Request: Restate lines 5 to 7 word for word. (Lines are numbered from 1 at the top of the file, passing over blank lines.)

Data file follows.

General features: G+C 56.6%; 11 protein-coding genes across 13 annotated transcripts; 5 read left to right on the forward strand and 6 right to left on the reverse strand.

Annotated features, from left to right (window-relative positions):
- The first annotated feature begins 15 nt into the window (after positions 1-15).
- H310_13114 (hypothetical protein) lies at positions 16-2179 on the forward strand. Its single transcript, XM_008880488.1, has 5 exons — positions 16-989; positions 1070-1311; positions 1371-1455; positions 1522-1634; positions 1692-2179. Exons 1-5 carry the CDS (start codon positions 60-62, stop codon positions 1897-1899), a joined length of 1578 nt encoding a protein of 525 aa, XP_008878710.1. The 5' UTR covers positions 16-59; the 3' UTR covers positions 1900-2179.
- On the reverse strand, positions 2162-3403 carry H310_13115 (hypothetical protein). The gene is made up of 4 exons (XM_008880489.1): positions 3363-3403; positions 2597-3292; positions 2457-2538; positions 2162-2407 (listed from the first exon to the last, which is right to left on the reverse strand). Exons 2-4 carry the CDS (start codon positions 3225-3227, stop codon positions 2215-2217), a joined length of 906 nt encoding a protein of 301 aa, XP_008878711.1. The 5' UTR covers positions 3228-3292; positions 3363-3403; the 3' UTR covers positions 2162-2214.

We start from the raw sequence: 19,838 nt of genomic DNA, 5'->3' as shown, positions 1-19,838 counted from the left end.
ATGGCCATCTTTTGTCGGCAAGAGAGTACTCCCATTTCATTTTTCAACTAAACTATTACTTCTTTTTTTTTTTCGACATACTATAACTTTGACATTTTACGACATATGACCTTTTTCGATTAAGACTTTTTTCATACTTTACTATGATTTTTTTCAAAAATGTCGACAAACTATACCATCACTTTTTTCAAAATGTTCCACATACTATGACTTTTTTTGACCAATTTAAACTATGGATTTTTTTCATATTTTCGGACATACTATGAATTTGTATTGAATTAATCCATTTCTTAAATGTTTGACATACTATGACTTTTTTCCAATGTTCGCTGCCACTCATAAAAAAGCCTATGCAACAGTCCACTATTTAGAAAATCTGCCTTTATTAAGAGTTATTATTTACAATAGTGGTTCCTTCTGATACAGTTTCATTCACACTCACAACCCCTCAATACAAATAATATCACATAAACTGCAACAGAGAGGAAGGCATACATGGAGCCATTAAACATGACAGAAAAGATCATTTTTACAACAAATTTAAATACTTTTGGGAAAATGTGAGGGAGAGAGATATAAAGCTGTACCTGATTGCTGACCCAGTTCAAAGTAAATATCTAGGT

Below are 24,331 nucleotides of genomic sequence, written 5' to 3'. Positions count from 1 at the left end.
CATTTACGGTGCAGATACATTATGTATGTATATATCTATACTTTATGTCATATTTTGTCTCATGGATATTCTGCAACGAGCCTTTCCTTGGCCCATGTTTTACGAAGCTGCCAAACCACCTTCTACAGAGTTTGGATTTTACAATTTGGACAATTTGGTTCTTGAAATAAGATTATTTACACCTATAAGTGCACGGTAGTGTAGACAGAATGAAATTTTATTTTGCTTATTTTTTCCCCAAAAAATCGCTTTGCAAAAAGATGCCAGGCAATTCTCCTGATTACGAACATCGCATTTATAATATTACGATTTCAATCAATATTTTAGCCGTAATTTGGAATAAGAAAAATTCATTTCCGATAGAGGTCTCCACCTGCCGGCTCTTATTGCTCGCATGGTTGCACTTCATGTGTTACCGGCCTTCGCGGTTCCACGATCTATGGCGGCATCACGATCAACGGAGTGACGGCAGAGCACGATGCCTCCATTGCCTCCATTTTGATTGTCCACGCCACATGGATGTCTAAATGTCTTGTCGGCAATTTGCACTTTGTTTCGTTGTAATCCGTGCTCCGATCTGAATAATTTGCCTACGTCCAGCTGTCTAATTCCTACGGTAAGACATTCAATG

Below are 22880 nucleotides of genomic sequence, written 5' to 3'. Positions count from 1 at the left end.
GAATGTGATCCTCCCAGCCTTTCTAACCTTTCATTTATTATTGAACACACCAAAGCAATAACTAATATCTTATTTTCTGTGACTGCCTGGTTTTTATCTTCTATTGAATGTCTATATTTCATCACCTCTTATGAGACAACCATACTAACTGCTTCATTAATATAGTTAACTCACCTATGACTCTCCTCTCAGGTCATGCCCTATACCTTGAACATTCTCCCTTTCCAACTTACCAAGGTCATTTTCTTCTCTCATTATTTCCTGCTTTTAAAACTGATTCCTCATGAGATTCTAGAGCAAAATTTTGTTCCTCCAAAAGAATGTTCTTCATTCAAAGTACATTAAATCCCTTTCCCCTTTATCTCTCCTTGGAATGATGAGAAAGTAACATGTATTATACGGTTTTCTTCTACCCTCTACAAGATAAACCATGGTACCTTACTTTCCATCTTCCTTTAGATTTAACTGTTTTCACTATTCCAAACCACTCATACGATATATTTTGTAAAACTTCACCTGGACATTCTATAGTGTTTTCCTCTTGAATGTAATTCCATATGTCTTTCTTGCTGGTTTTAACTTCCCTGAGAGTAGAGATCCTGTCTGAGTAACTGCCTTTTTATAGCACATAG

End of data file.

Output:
- On the reverse strand, positions 2162-3403 carry H310_13115 (hypothetical protein). The gene is made up of 4 exons (XM_008880489.1): positions 3363-3403; positions 2597-3292; positions 2457-2538; positions 2162-2407 (listed from the first exon to the last, which is right to left on the reverse strand). Exons 2-4 carry the CDS (start codon positions 3225-3227, stop codon positions 2215-2217), a joined length of 906 nt encoding a protein of 301 aa, XP_008878711.1. The 5' UTR covers positions 3228-3292; positions 3363-3403; the 3' UTR covers positions 2162-2214.

We start from the raw sequence: 19,838 nt of genomic DNA, 5'->3' as shown, positions 1-19,838 counted from the left end.
ATGGCCATCTTTTGTCGGCAAGAGAGTACTCCCATTTCATTTTTCAACTAAACTATTACTTCTTTTTTTTTTTCGACATACTATAACTTTGACATTTTACGACATATGACCTTTTTCGATTAAGACTTTTTTCATACTTTACTATGATTTTTTTCAAAAATGTCGACAAACTATACCATCACTTTTTTCAAAATGTTCCACATACTATGACTTTTTTTGACCAATTTAAACTATGGATTTTTTTCATATTTTCGGACATACTATGAATTTGTATTGAATTAATCCATTTCTTAAATGTTTGACATACTATGACTTTTTTCCAATGTTCGCTGCCACTCATAAAAAAGCCTATGCAACAGTCCACTATTTAGAAAATCTGCCTTTATTAAGAGTTATTATTTACAATAGTGGTTCCTTCTGATACAGTTTCATTCACACTCACAACCCCTCAATACAAATAATATCACATAAACTGCAACAGAGAGGAAGGCATACATGGAGCCATTAAACATGACAGAAAAGATCATTTTTACAACAAATTTAAATACTTTTGGGAAAATGTGAGGGAGAGAGATATAAAGCTGTACCTGATTGCTGACCCAGTTCAAAGTAAATATCTAGGT